Vivacity said they could because it was not received, despite the buyer producing proof of postage. Vivacity also said that as the buyer used a deals site voucher code, normal cancellation rules didn’t apply. Rosanna Foster reports on whether the ASA was persuaded by Vivacity’s arguments.
Topic: Distance selling
Who: Advertising Standards Authority ("ASA"); Vivacity Stores Ltd ("Vivacity")
When: 7 November 2012
Law states as at: 29 November 12
The ASA has found that Vivacity breached the CAP Code provisions on Distance Selling following complaints from a customer who did not receive a refund for a watch which had been sent back.
Vivacity is an online retailer based in the UK. A customer who had purchased a watch from Vivacity complained to the ASA when they did not receive a refund after returning the item. The customer challenged whether Vivacity was in breach of the provisions of the CAP Code dealing with Distance Selling, specifically:
- Rule 9.5.3 which requires marketers to refund money to consumers promptly (and at least within 30 days of a notice of cancellation) if the consumer cancels within seven clear working days after delivery; and
- Rule 9.5.5 which requires marketers to refund money to consumers who have returned products even if those products are not received back as long as the consumer can produce proof of posting.
The CAP Code provisions on Distance Selling complement the provisions of the Consumer Protection (Distance Selling) Regulations 2000 as subsequently amended (the "Regulations") and do not replace them.
Vivacity said that they had not received the watch back from the customer, and that the proof of postage which the customer had produced did not prove that it had been received by them. The tracking service which Vivacity recommended that customers use for returns had not been used and without having received the watch Vivacity had had no opportunity to check that it was intact which it would normally do before issuing a refund.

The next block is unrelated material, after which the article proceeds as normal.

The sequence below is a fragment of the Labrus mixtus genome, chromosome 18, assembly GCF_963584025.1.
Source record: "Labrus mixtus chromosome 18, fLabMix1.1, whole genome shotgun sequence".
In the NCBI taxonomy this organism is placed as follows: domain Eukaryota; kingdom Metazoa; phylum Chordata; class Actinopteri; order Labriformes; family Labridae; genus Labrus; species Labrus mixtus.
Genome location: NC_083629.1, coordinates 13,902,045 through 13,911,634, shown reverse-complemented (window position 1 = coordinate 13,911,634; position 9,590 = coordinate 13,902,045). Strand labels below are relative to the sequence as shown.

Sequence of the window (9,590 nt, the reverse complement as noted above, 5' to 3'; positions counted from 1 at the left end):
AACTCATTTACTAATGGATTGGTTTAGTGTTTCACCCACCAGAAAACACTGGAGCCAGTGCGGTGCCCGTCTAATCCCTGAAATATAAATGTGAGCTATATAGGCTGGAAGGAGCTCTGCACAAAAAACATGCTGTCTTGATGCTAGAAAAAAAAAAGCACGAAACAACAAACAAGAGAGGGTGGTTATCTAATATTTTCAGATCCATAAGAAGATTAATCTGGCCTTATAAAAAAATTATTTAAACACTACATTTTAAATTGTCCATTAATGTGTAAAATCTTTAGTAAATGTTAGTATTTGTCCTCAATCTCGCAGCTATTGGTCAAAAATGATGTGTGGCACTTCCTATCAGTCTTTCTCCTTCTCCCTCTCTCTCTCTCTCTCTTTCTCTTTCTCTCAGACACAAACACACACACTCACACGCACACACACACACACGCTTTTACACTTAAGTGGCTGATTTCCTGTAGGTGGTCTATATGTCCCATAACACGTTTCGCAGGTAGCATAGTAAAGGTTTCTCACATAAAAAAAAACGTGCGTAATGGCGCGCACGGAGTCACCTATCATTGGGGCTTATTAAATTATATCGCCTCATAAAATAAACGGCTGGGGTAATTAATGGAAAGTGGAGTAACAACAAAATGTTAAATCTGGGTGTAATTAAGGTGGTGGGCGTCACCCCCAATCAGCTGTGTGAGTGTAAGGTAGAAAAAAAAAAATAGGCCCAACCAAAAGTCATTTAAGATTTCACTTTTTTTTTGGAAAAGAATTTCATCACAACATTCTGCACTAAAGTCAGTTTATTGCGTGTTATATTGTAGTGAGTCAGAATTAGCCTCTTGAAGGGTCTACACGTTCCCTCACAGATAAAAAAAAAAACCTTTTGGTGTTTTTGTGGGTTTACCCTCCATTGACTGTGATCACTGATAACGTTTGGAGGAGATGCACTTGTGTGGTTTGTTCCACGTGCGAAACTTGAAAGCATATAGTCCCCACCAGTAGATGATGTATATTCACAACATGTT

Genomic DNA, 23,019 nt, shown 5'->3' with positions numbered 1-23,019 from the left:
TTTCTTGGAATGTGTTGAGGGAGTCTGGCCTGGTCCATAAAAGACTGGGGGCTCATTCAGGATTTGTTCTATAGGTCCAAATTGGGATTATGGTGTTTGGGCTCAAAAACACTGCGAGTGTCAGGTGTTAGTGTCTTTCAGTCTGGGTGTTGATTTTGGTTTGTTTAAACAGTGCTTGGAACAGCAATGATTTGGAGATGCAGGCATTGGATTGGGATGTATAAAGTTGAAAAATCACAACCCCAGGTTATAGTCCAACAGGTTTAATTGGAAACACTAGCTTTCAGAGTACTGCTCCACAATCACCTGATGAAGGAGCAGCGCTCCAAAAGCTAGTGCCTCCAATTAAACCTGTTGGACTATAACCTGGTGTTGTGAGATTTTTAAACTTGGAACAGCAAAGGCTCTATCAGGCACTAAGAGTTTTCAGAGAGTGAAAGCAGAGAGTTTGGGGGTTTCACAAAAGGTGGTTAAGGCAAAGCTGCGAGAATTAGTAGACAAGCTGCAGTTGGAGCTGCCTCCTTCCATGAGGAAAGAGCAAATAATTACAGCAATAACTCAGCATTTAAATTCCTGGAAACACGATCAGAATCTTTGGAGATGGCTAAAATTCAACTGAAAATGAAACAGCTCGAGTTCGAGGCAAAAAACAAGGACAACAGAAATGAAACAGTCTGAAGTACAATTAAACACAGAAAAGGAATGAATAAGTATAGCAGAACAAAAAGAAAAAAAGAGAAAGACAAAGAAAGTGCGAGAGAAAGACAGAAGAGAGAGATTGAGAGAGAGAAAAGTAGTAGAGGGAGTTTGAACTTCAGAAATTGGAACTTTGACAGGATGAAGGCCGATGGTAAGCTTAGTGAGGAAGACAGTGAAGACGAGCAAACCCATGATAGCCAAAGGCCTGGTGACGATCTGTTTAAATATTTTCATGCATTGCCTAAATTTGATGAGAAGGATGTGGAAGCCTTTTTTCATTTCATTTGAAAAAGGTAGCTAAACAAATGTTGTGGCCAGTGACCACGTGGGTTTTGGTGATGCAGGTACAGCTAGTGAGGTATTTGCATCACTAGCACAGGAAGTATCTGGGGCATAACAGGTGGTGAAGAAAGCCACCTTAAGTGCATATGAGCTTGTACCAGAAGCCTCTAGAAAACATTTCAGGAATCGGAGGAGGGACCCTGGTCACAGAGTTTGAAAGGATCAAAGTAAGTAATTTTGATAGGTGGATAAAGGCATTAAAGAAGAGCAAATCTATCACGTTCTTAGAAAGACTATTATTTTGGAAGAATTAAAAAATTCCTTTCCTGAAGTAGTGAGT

Notwithstanding the foregoing, Vivacity said that the customer had paid using a voucher code from a deals website which meant under its terms that a shorter cancellation period of three days applied. Additionally, according to Vivacity, in other cases refunds were performed by the deals website company, with the precise mechanics determined by the agreement between Vivacity and the deals website company. Vivacity therefore queried whether the company behind the deals website might be responsible for giving the refund rather than Vivacity.
Notwithstanding its arguments however, for the purposes of good customer relations, Vivacity told the ASA that it now intended to provide the customer with a refund.
The ASA decided that under the CAP Code it was Vivacity as the seller of the watch, and not the deals website company, which was responsible for providing a refund. However, given that vouchers were used to purchase a product it would be acceptable if the refund was in the form of a voucher code.
The ASA also found that despite Vivacity's requirement to use a tracking service, the customer had in this case produced proof of postage and so Vivacity were required under the Code to provide a refund even if the if products were not received back.
Further, although Vivacity had attempted to shorten the cancellation period from seven to three days, the ASA considered that a marketer could not do this as "the seven-day cancellation period, which existed to give customers an adequate cooling-off period…was an unconditional requirement of the Code".
Vivacity were found to be in breach of rules 9.5.3 and 9.5.5.
Why this matters:
This adjudication raises a number of useful points for those selling goods at a distance. Firstly, it acts as a reminder of the CAP Code requirement to refund a customer, even where the product is not received back, if a customer cancels the contract within seven working days and provides proof of postage. As this case demonstrates however, although a marketer may recommend that a customer uses a certain postage service to return a product, proof of postage does not have to show that this recommendation has been followed.
The ASA decision is especially noteworthy for those with relationships with deal websites, as it clarifies that where vouchers for a website have been sold via a deal website, the marketer still remains responsible for refunds under the CAP Code.
Although there is no clear legal authority on the point, the position is probably the same under the Regulations.
There are also specific lessons regarding vouchers. The ASA found that payment by vouchers does not provide any legitimate basis for arguing that the standard (and statutory) seven day cancellation period should be reduced, and in fact the ASA was very clear about the importance of the seven day cancellation period. Customers can however be offered refunds in the form of vouchers when they have been used to pay.